You always remember your first. Mine was Marissa Mathes. I was six.
Ms. Mathes was Playboy’s Miss June, 1962. Full disclosure, I had to look up her name, but I will never forget that centerfold; an undraped woman lying supine as nature intended out in a field. I glimpsed her splendor in the grass while waiting for a haircut in Ken’s Barber Shop. The magazine was in the chair next to me and I idly picked it up, and began to look at all the pictures (At that age, I was too young to claim I was reading Playboy for the articles). I was stunned and stirred all at the same time, and kept returning to the centerfold to ensure I was really seeing what I thought I was seeing.
Marissa came to mind when I read the news last week that Playboy would cease publishing its signature nude pictorials. In reflecting on Playboy’s no-nudes direction, I find myself sounding like one of those cranks who lecture young whippersnappers about having to walk five miles to school everyday. When prurient images and videos are a mere click away on your smartphone, how can today's youth appreciate the illicit thrill of standing in a drugstore ostensibly looking for the latest Archie comic, but anxiously waiting for the druggist to turn his head so you could sneak a peak at Playboy's latest issue? They will never know the cunning and subterfuge needed to slip your brother’s copy of Playboy that arrived that day in the mail out of its green mailing envelope, “read” it and slip it back in a still-pristine condition.
Now, they can just Google “every Playboy Playmate” (as I did to find Marissa Mathes’ name) and there will be a gallery of more than a half century of Playmates spread over 16 screens.
Video killed the radio star, as the song says, and the Internet killed the centerfold. The New York Times reports that Playboy’s circulation has dropped from 5.6 million in 1975 to about 800,000 now. But perhaps this PG-13, Maxim approach might keep the Playboy brand (its logo is one of the world’s most instantly recognizable). In August 2014, Playboy.com became Safe for Work. The average age of visitors to the site dropped from 47 to the coveted 30, and web traffic got a Viagra-like surge from about four million users to 16 million.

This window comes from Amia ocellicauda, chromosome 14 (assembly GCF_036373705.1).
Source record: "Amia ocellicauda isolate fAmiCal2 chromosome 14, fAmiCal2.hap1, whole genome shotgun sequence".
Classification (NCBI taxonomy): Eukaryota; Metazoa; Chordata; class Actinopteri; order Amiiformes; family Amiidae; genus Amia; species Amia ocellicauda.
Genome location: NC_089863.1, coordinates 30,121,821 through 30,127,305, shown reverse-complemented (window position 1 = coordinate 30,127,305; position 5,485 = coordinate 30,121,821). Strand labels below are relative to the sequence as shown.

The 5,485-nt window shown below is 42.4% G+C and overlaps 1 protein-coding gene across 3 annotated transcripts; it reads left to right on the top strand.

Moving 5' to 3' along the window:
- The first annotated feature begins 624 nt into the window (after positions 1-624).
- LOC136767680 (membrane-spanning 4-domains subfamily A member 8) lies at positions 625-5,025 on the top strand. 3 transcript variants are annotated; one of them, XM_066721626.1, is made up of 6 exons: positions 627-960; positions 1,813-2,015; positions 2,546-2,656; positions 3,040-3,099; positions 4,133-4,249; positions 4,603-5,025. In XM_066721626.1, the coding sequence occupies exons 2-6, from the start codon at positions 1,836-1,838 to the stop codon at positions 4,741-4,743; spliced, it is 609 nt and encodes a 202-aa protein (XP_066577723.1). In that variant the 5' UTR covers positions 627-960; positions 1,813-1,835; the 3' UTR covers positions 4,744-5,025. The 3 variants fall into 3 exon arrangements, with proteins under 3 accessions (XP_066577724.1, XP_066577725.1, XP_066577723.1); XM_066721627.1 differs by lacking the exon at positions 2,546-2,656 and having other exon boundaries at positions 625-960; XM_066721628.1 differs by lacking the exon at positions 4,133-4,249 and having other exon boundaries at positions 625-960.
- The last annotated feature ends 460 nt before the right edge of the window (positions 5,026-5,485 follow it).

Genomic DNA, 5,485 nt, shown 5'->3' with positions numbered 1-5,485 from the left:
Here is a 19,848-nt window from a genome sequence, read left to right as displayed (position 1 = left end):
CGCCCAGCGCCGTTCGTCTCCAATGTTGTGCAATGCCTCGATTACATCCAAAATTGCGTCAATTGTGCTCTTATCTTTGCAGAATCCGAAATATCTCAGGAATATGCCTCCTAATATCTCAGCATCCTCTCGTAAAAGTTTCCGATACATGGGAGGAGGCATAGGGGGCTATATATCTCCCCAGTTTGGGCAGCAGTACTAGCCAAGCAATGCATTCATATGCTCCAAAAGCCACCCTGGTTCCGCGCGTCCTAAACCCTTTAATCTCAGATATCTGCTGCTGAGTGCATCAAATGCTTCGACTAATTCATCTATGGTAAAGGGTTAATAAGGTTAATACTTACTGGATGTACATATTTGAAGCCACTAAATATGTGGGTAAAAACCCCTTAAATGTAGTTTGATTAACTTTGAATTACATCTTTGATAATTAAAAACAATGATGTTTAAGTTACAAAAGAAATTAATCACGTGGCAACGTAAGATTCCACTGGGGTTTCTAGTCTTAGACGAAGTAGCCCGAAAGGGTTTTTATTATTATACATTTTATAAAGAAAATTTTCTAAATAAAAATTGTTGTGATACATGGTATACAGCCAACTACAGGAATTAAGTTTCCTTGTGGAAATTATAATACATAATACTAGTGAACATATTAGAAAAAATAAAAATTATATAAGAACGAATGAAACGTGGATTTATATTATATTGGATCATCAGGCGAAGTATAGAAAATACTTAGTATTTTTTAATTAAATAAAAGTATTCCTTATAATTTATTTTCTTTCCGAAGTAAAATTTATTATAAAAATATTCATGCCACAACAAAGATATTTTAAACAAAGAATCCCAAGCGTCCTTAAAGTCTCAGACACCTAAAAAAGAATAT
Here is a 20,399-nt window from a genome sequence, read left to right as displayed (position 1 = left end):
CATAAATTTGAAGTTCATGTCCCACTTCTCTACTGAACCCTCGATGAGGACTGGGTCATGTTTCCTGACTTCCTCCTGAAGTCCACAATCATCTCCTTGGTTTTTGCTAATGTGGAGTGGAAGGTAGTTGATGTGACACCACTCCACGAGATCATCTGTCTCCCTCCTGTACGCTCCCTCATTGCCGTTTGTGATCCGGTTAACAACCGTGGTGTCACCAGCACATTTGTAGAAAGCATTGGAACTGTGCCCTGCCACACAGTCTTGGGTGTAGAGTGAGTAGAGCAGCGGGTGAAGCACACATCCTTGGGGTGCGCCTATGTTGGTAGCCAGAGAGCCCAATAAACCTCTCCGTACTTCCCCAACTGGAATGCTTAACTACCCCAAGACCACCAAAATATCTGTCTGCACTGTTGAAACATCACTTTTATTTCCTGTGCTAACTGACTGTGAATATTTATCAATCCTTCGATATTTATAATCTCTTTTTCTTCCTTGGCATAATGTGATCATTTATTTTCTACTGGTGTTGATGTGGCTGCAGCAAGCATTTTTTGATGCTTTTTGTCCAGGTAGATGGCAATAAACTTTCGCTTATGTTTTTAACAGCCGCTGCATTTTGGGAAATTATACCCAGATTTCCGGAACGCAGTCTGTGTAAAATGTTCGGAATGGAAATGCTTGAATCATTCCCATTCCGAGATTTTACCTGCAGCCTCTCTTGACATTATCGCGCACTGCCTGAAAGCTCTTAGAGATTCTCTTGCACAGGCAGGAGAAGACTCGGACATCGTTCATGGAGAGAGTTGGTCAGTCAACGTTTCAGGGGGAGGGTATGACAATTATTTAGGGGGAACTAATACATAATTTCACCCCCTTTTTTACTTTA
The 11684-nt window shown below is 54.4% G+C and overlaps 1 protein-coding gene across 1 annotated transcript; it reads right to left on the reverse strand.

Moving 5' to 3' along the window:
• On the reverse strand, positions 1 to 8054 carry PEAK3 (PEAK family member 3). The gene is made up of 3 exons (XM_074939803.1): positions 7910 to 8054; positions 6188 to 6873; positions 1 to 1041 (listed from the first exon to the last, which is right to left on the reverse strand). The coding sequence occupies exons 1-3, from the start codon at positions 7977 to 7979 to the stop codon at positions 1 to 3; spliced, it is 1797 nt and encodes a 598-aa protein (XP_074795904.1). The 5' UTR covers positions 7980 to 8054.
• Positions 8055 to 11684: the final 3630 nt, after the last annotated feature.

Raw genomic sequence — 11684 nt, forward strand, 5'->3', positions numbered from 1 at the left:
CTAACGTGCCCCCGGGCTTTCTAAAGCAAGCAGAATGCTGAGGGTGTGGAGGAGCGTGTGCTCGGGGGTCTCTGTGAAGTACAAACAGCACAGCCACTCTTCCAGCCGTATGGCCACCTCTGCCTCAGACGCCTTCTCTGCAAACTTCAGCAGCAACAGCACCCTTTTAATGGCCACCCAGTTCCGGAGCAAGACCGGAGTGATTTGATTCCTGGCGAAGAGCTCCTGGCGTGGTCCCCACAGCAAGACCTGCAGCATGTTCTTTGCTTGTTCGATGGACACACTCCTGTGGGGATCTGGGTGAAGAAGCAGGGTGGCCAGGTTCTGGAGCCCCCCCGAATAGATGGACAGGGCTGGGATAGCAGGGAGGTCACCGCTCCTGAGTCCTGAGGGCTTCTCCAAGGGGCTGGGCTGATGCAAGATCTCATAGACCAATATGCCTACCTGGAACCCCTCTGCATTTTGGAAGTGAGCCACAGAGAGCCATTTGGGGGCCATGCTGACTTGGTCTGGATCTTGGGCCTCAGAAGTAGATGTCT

Playboy is still aspirational, perpetuating a lifestyle first proposed by Hugh Hefner in 1953: “We enjoy mixing up cocktails and an hors d’oeuvre or two,” he wrote, “putting a little mood music on the phonograph, and inviting in a female acquaintance for a quiet discussion on Picasso, Nietzsche, jazz, sex.”
Hef had me at hors d’oeuvres.
I avidly watched “Playboy After Dark” and imagined myself among the party guests.. I got to an age where I received permission from my parents to buy my own copies of Playboy (although I still felt the need to hide them away in a suitcase in my closet. Believe me, four words you never want to hear from your mother are, “I found your Playboys”). And for a time, I was just the kind of man who read Playboy; musically speaking anyway. My picks for the annual music poll (Ginger Baker best drummer, Eric Clapton best guitarist) dovetailed with the readership at large.
As an entertainment writer, I got to interview Mr. Hefner and even visited the mansion in Los Angeles. How my most feverish fantasies had changed. It wasn’t the hideaway grotto that lured me, but the game room with its pinball machines and bowls of M&Ms on the tables. I even got to contribute DVD reviews for the magazine; my byline in Playboy!
Playboy’s new direction will be unveiled in the March 2016 issue. End of an era, and all that.
The thrill has been long gone, but like Joni Mitchell said, you don’t know what you had ‘til it’s gone.